A Powerful Force, Sixty Years Later

Effects of Ruskin Heights Tornado Still Felt

Charles Farris endured hurricanes and typhoons during his 28-year naval career.

But even so, when the south Kansas City man hears reports of a funnel cloud, six decades melt away, and an instinct kicks in.

“Every time I hear a tornado warning,” he said, “I go looking for a shovel to dig myself a hole.”

Farris, like his wife, Cheryl, grew up in the Ruskin Heights neighborhood, so he can be excused his idiosyncrasy.

Both were children when one of the most powerful tornadoes on record in the United States flattened much of their neighborhood on May 20, 1957, killing at least 39 and injuring 531. The tornado was on par with the 2011 tornado in Joplin, Missouri, and the one four years earlier in Greensburg, Kansas.

And it is only fitting that a storm of such ferocity would leave a longstanding legacy on many fronts, not the least of which is the indelible mark it left on the Farrises and other survivors.

The tornado also provided the first glimpse of the resiliency that has come to characterize the Ruskin Heights neighborhood, which actually was at the end of a storm path that started that Monday afternoon about 70 miles southwest of the metropolitan area in Williamsburg, Kansas.

And Now For the Weather

Yet the tornado’s biggest impact may well have been the ushering in of a new era of tech-driven television meteorology in Kansas City.

That’s because — after specific tornado warnings broadcast that day over local television and radio — pressure grew for severe storm warnings to be more commonplace.

The alerts in 1957 likely represented the first full-scale severe storm warnings ever produced by the Kansas City broadcast community, said Mike Smith, who experienced the tornado as a 5-year-old living near Ruskin Heights.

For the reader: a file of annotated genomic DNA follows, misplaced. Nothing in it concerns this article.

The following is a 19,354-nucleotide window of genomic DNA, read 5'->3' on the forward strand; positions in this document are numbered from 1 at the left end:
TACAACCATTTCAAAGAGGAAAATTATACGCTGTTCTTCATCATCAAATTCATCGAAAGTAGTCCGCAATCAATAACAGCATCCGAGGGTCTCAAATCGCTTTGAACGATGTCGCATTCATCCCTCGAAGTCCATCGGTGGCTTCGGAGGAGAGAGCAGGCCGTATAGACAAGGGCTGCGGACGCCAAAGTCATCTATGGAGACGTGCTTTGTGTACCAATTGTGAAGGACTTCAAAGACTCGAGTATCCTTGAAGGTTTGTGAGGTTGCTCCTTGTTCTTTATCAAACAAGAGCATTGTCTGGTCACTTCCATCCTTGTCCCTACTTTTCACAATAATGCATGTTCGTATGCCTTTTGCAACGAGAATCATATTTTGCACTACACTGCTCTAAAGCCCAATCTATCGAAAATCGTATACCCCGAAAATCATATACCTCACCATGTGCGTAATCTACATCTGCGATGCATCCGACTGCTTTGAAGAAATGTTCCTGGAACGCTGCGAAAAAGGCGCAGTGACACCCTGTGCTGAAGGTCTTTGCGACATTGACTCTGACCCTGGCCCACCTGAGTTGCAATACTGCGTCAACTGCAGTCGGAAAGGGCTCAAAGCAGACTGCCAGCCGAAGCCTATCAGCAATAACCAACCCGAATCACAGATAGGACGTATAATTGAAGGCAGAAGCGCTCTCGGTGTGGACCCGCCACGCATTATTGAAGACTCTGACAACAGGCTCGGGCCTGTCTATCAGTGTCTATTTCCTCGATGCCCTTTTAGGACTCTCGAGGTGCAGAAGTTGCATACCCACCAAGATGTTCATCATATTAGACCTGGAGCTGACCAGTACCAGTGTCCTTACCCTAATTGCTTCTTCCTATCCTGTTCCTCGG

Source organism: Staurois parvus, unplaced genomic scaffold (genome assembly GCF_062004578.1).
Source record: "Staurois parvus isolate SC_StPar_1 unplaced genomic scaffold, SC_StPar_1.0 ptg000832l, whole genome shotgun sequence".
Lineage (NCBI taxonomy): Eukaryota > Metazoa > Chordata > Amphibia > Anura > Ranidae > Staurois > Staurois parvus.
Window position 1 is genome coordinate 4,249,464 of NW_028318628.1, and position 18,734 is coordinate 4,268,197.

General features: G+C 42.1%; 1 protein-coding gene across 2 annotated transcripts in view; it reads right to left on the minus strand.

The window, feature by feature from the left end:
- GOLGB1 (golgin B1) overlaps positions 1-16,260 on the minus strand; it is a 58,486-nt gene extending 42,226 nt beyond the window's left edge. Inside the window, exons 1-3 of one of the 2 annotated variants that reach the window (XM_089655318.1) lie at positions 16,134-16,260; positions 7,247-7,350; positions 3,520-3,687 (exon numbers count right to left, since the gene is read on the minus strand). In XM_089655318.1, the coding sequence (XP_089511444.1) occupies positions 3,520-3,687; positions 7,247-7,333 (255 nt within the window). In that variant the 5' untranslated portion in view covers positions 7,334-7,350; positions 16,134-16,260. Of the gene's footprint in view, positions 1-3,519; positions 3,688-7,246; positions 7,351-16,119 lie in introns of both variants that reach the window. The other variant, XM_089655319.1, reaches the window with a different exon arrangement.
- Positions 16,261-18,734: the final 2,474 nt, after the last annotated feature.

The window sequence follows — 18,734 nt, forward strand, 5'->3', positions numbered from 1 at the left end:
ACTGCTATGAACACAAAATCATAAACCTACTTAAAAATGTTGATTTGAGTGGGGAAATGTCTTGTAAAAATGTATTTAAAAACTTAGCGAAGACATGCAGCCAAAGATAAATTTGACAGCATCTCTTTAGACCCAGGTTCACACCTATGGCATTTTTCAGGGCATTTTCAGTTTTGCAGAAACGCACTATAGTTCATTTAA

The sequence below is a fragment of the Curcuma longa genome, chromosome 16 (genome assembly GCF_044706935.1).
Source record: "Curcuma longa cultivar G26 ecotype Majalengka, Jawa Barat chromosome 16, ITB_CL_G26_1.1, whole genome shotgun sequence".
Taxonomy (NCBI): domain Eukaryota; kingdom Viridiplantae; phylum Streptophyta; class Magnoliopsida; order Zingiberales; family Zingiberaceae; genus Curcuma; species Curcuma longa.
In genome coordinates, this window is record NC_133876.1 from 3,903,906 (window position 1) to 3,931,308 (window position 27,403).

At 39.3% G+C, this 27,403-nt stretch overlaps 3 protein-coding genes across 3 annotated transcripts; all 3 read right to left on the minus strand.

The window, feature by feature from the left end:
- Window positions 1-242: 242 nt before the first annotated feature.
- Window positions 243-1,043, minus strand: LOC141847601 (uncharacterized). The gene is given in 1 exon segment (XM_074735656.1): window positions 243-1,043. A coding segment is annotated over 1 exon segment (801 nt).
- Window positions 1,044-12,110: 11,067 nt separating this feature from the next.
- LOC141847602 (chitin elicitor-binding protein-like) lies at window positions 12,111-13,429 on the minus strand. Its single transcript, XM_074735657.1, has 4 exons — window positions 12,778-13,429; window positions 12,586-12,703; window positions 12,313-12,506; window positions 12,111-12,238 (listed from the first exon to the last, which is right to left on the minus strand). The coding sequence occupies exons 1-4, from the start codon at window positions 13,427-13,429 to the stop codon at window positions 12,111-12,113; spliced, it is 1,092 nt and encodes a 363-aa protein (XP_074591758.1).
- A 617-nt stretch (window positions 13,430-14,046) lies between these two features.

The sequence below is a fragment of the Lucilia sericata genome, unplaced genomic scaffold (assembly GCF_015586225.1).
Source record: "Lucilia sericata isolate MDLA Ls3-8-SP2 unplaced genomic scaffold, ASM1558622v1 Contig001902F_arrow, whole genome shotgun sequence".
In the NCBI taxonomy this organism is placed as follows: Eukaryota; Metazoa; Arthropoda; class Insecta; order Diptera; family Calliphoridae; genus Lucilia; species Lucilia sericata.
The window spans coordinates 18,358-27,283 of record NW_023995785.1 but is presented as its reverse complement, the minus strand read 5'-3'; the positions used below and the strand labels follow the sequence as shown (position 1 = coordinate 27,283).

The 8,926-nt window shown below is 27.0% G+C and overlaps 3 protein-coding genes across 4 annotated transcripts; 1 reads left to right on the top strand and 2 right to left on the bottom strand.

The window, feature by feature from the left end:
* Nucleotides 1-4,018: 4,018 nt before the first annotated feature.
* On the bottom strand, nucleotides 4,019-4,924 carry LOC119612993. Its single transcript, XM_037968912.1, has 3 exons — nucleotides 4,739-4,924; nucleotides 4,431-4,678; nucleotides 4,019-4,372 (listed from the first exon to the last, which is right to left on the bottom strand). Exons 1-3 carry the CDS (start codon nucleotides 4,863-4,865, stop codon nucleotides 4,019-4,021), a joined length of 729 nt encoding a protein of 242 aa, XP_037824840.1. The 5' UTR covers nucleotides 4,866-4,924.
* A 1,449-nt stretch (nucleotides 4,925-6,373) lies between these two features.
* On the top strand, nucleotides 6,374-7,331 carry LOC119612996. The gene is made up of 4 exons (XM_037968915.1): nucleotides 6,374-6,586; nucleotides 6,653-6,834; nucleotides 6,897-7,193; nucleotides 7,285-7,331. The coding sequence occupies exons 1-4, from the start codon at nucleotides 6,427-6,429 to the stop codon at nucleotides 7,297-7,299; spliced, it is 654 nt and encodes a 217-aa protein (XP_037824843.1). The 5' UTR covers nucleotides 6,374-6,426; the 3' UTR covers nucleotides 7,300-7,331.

He is now an executive with AccuWeather Enterprise Solutions, a Wichita, Kansas, firm that customizes weather data for corporate clients.

Today, the faces of TV meteorologists appear on billboards. When storms approach, they lead the news, commanding detailed graphics at the touch of a finger and airing staff reports from the field.

That happened in March, when five tornadoes touched down across the Kansas City area. One that struck Oak Grove, Missouri, in eastern Jackson County, caused extensive property damage and and injured 12.

The situation was much different six decades ago. There were no smartphone apps to spread severe weather alerts in 1957.

On the day of the Ruskin Heights tornado, Weather Bureau meteorologists Joe Audsley and Bob Babb were monitoring radar at their downtown airport station.

The radar itself was Navy surplus, taken from a World War II aircraft. To track storms, the meteorologists wrestled with the kind of folding road maps that were then distributed free at gas stations.